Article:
Are We Losing the “Civil” War?

Recently, there has been a lot of press attention generated by a tweet sent by a Kansas high school teen regarding Kansas Governor Sam Brownback. While on a tour of the capitol, 17-year old Emma Sullivan tweeted the following:

“Just made mean comments at gov brownback and told him he sucked, in person #heblowsalot.”

In what was probably an overreaction, when Governor Brownback’s staff saw the tweet on Twitter, they contacted the organizers of the event who in turn contacted Sullivan’s school principal. Her principal scolded her and suggested she write a letter of apology, something she initially considered doing. Then the story hit the media, and suddenly, a wave of support came out for Sullivan. She decided not to write an apology. Her Twitter followers jumped from a little over 60 to over 3000 in a short period of time. In my opinion, that’s when the issue got a little twisted.

Defenders of the First Amendment were suddenly coming to Emma’s rescue, stating that she was being attacked by the Governor’s office and her principal. The issue suddenly became about the First Amendment, not about whether or not the behavior was appropriate. If she had shouted those words out while Governor Brownback was talking, would we view it differently? Would people all over the country be so quick to line up with her and defend her right to say anything she wants without any consequences? To me, that’s where so many have gone off course; they equate freedom of speech with freedom to say anything without consequence.

As a high school principal, I deal with issues similar to this every day. Students will often claim that they have freedom of speech, so it’s okay for them to say whatever they want. I often give them the example of what would happen if I cussed at my Superintendent, or addressed the school board as a bunch of idiots (I don’t think that by the way). I wouldn’t be arrested (I have freedom of speech), but I would have consequences. Somewhere as a society, we are blurring the lines and losing that perspective. It’s created a situation where we don’t feel we have to be civil with each other, because it’s my “right” to say whatever I want.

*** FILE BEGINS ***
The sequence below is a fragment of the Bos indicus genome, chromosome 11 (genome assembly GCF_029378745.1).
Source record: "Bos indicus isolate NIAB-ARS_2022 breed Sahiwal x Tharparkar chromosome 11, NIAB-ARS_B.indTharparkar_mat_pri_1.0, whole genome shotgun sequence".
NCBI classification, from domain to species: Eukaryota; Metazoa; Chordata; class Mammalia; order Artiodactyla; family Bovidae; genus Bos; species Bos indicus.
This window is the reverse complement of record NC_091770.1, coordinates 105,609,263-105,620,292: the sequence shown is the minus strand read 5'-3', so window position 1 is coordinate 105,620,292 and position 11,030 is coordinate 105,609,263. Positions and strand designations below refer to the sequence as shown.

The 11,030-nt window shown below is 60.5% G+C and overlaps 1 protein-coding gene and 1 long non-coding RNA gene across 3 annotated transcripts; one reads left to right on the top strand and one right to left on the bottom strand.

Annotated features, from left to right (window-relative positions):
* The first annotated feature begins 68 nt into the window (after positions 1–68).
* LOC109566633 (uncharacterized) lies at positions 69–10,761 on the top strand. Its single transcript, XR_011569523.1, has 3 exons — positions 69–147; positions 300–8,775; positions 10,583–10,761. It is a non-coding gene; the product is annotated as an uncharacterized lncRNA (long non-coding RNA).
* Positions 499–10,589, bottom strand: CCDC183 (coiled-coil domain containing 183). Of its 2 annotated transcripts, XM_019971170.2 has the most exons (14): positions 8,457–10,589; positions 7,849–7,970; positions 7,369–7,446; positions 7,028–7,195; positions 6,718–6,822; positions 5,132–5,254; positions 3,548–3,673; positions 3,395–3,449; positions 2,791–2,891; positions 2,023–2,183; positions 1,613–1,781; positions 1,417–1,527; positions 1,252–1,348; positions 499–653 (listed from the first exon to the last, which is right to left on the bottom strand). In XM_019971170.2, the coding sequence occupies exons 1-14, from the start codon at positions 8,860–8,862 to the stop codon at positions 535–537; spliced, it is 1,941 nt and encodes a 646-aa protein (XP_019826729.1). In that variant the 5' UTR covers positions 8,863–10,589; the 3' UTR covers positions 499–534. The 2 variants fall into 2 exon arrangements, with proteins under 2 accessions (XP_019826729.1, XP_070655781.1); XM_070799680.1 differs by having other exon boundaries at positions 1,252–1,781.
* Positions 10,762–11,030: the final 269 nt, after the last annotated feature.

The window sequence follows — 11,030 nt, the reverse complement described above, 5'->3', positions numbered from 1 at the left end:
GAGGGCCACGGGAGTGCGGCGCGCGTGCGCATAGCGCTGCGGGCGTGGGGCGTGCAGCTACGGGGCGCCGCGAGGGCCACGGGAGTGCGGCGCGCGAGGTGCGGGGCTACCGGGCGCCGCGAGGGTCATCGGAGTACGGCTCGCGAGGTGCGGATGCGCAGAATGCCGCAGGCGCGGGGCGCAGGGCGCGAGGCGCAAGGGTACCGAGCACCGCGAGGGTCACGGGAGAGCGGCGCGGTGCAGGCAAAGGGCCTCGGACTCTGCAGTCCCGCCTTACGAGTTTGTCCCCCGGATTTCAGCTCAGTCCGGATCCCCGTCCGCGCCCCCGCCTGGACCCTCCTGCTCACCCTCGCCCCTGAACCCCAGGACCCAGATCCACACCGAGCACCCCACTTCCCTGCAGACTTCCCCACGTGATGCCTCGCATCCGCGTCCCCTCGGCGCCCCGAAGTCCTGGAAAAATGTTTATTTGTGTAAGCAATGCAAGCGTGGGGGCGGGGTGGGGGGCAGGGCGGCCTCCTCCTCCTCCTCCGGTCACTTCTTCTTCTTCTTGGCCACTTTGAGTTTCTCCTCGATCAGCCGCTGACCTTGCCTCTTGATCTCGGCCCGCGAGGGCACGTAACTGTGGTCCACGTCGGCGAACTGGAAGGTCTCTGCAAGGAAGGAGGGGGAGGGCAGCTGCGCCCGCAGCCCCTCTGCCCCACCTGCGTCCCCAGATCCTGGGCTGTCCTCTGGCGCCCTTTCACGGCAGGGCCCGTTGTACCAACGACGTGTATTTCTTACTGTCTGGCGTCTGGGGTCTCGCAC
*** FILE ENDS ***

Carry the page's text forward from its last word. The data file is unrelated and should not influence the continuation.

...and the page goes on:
As my wife and I discussed this issue at breakfast, we pondered the ironic part of this in today’s society. If Sullivan had said something similar to this to a classmate, she might be accused of bullying, and possibly be facing consequences. If the student she said it to had hurt feelings, and did something to hurt themself, the public outcry would be directed toward her, not in support of her. The arguments of freedom of speech would not have been so loud and fervent.

A few things cross my mind as I summarize this issue in my brain. First, if you want to be in politics, thick skin is pretty necessary, and I think in retrospect, Governor Brownback knows that. He has issued an apology to Sullivan, and I’m guessing his office will be less fervent about monitoring social media, especially comments made my teenagers. Second, I’m troubled by this bastardized notion that so many have of freedom of speech. I would be suprised if being able to call names or make any statement, no matter how uncivil, was what the forefathers had in mind. They were pushing for the right to be able to disagree without being thrown in jail or worse. Finally, what would it have hurt for Sullivan to apologize? Maybe not for the statement so much, but for being disrespectful. People can have differing viewpoints and politics, but that doesn’t mean it has to sound like some reality show where every 4th word is bleeped out. Speech is protected, not disrespect. Free speech doesn’t have to be uncivil speech.

2 thoughts on “Are We Losing the “Civil” War?

  1. Actually, the political language during the country’s founding was much worse than what Ms. Sullivan used. There may have been a more polite time in our history, but that was definitely not it.

    I find it very interesting that this particular example has been grabbed by the media and in turn by the Twitterverse. This isn’t really a freedom of speech issue and I don’t think this is even a moral issue. I am guessing the attention stems from the medium Ms. Sullivan used. There is a lot of fear among the tech community about censorship of the internet so it is no surprise that they pushed the first amendment side. There is a lot of fear by many non tech literate people that fear the openness of the internet which probably (just a guess) pushed the focus to “those darn kids are so rude!”. The reaction by both sides seem overblown to me.

    It is obvious that Mr. Brownback needed to apologize politically, and it is just as obvious that Ms. Sullivan politically could not apologize. Kind of a weird world we live.

    • Great points- again, I’m in agreement, this really wasn’t a First Amendment issue, but it has been twisted to be that. Deep breaths, common sense, respect, those are the things that should prevail. Sadly, those were not the main features of this issue.

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